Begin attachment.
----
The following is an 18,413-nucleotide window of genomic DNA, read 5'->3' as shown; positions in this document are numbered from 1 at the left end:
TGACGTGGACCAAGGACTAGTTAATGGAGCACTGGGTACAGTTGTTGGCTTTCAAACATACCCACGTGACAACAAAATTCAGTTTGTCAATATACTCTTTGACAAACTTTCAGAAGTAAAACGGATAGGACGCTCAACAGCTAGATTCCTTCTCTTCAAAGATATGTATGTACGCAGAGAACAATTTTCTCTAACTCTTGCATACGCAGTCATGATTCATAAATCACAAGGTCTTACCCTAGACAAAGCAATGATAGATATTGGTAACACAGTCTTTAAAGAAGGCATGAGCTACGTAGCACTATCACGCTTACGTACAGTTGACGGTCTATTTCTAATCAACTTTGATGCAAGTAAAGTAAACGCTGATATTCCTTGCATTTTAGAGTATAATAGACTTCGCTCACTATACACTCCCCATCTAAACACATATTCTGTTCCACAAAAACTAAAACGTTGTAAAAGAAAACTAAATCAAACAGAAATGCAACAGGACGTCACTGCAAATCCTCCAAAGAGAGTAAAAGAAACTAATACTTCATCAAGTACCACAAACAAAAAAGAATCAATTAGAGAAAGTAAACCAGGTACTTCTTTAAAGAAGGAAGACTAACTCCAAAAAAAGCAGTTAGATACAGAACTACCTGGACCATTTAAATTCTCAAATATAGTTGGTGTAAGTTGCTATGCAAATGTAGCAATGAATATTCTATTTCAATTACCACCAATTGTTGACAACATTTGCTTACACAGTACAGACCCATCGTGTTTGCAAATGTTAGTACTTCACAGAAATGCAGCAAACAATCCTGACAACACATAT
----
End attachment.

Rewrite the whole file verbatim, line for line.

The following is an 18,413-nucleotide window of genomic DNA, read 5'->3' as shown; positions in this document are numbered from 1 at the left end:
TGACGTGGACCAAGGACTAGTTAATGGAGCACTGGGTACAGTTGTTGGCTTTCAAACATACCCACGTGACAACAAAATTCAGTTTGTCAATATACTCTTTGACAAACTTTCAGAAGTAAAACGGATAGGACGCTCAACAGCTAGATTCCTTCTCTTCAAAGATATGTATGTACGCAGAGAACAATTTTCTCTAACTCTTGCATACGCAGTCATGATTCATAAATCACAAGGTCTTACCCTAGACAAAGCAATGATAGATATTGGTAACACAGTCTTTAAAGAAGGCATGAGCTACGTAGCACTATCACGCTTACGTACAGTTGACGGTCTATTTCTAATCAACTTTGATGCAAGTAAAGTAAACGCTGATATTCCTTGCATTTTAGAGTATAATAGACTTCGCTCACTATACACTCCCCATCTAAACACATATTCTGTTCCACAAAAACTAAAACGTTGTAAAAGAAAACTAAATCAAACAGAAATGCAACAGGACGTCACTGCAAATCCTCCAAAGAGAGTAAAAGAAACTAATACTTCATCAAGTACCACAAACAAAAAAGAATCAATTAGAGAAAGTAAACCAGGTACTTCTTTAAAGAAGGAAGACTAACTCCAAAAAAAGCAGTTAGATACAGAACTACCTGGACCATTTAAATTCTCAAATATAGTTGGTGTAAGTTGCTATGCAAATGTAGCAATGAATATTCTATTTCAATTACCACCAATTGTTGACAACATTTGCTTACACAGTACAGACCCATCGTGTTTGCAAATGTTAGTACTTCACAGAAATGCAGCAAACAATCCTGACAACACATAT